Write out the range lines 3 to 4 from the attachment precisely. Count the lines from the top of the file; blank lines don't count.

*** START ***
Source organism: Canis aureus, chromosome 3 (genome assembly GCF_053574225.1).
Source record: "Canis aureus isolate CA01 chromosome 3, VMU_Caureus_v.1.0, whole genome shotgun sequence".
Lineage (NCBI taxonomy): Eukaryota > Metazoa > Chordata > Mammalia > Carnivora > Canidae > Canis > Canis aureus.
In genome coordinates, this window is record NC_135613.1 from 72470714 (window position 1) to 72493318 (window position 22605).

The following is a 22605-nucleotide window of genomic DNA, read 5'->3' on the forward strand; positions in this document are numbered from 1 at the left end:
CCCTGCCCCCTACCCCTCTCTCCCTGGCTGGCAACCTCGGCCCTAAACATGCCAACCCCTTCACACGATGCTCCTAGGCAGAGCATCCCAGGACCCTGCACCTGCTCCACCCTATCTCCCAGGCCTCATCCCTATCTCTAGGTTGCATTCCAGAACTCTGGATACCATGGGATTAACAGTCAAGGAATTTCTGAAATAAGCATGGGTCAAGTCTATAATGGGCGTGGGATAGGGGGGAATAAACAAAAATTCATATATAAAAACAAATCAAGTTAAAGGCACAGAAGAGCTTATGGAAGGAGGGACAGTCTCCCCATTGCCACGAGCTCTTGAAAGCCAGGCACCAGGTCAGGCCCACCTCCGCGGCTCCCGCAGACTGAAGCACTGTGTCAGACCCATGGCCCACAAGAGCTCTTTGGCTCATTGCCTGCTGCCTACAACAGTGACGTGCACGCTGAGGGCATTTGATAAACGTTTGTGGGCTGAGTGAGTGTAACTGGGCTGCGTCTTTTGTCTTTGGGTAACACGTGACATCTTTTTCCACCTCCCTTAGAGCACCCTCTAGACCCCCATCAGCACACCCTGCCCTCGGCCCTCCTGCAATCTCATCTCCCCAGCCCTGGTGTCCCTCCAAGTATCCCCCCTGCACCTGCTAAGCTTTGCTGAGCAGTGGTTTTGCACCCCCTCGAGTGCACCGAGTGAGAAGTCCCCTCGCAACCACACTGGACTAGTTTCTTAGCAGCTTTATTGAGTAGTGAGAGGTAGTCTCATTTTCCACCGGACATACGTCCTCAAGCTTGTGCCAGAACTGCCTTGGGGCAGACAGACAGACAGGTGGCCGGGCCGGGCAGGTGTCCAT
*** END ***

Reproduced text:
Lineage (NCBI taxonomy): Eukaryota > Metazoa > Chordata > Mammalia > Carnivora > Canidae > Canis > Canis aureus.
In genome coordinates, this window is record NC_135613.1 from 72470714 (window position 1) to 72493318 (window position 22605).